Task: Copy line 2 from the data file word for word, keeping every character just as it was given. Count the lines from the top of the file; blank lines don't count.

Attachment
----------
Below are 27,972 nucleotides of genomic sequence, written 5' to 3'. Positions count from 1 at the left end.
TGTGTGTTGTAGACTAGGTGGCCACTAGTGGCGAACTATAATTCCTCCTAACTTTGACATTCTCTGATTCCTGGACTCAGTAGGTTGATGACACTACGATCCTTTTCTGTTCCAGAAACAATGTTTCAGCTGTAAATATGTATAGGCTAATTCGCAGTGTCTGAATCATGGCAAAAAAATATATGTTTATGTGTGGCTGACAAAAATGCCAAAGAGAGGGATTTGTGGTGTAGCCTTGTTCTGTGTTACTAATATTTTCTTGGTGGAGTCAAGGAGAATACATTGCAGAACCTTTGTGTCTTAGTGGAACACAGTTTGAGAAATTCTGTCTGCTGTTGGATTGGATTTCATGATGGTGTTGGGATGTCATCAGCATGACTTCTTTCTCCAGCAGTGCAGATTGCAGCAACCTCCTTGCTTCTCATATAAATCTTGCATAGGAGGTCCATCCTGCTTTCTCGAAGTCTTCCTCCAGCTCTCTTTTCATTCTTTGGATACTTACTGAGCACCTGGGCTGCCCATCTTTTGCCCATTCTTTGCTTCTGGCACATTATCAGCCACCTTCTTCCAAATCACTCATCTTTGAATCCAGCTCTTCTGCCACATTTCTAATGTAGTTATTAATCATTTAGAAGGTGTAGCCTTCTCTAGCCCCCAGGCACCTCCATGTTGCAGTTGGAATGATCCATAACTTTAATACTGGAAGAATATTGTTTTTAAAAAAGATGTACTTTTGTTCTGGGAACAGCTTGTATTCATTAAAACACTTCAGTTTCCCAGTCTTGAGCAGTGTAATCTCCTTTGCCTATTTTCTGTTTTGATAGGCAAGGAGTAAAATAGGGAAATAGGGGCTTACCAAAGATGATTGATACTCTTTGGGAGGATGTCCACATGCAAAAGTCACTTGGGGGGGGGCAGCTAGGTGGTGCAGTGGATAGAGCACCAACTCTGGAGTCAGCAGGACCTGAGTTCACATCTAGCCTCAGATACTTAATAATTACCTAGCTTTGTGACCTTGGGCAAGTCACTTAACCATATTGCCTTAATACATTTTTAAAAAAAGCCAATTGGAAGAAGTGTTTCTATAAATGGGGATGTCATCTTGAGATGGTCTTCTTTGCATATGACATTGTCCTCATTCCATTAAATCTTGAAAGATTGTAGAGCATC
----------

TGTGTGTTGTAGACTAGGTGGCCACTAGTGGCGAACTATAATTCCTCCTAACTTTGACATTCTCTGATTCCTGGACTCAGTAGGTTGATGACACTACGATCCTTTTCTGTTCCAGAAACAATGTTTCAGCTGTAAATATGTATAGGCTAATTCGCAGTGTCTGAATCATGGCAAAAAAATATATGTTTATGTGTGGCTGACAAAAATGCCAAAGAGAGGGATTTGTGGTGTAGCCTTGTTCTGTGTTACTAATATTTTCTTGGTGGAGTCAAGGAGAATACATTGCAGAACCTTTGTGTCTTAGTGGAACACAGTTTGAGAAATTCTGTCTGCTGTTGGATTGGATTTCATGATGGTGTTGGGATGTCATCAGCATGACTTCTTTCTCCAGCAGTGCAGATTGCAGCAACCTCCTTGCTTCTCATATAAATCTTGCATAGGAGGTCCATCCTGCTTTCTCGAAGTCTTCCTCCAGCTCTCTTTTCATTCTTTGGATACTTACTGAGCACCTGGGCTGCCCATCTTTTGCCCATTCTTTGCTTCTGGCACATTATCAGCCACCTTCTTCCAAATCACTCATCTTTGAATCCAGCTCTTCTGCCACATTTCTAATGTAGTTATTAATCATTTAGAAGGTGTAGCCTTCTCTAGCCCCCAGGCACCTCCATGTTGCAGTTGGAATGATCCATAACTTTAATACTGGAAGAATATTGTTTTTAAAAAAGATGTACTTTTGTTCTGGGAACAGCTTGTATTCATTAAAACACTTCAGTTTCCCAGTCTTGAGCAGTGTAATCTCCTTTGCCTATTTTCTGTTTTGATAGGCAAGGAGTAAAATAGGGAAATAGGGGCTTACCAAAGATGATTGATACTCTTTGGGAGGATGTCCACATGCAAAAGTCACTTGGGGGGGGGCAGCTAGGTGGTGCAGTGGATAGAGCACCAACTCTGGAGTCAGCAGGACCTGAGTTCACATCTAGCCTCAGATACTTAATAATTACCTAGCTTTGTGACCTTGGGCAAGTCACTTAACCATATTGCCTTAATACATTTTTAAAAAAAGCCAATTGGAAGAAGTGTTTCTATAAATGGGGATGTCATCTTGAGATGGTCTTCTTTGCATATGACATTGTCCTCATTCCATTAAATCTTGAAAGATTGTAGAGCATC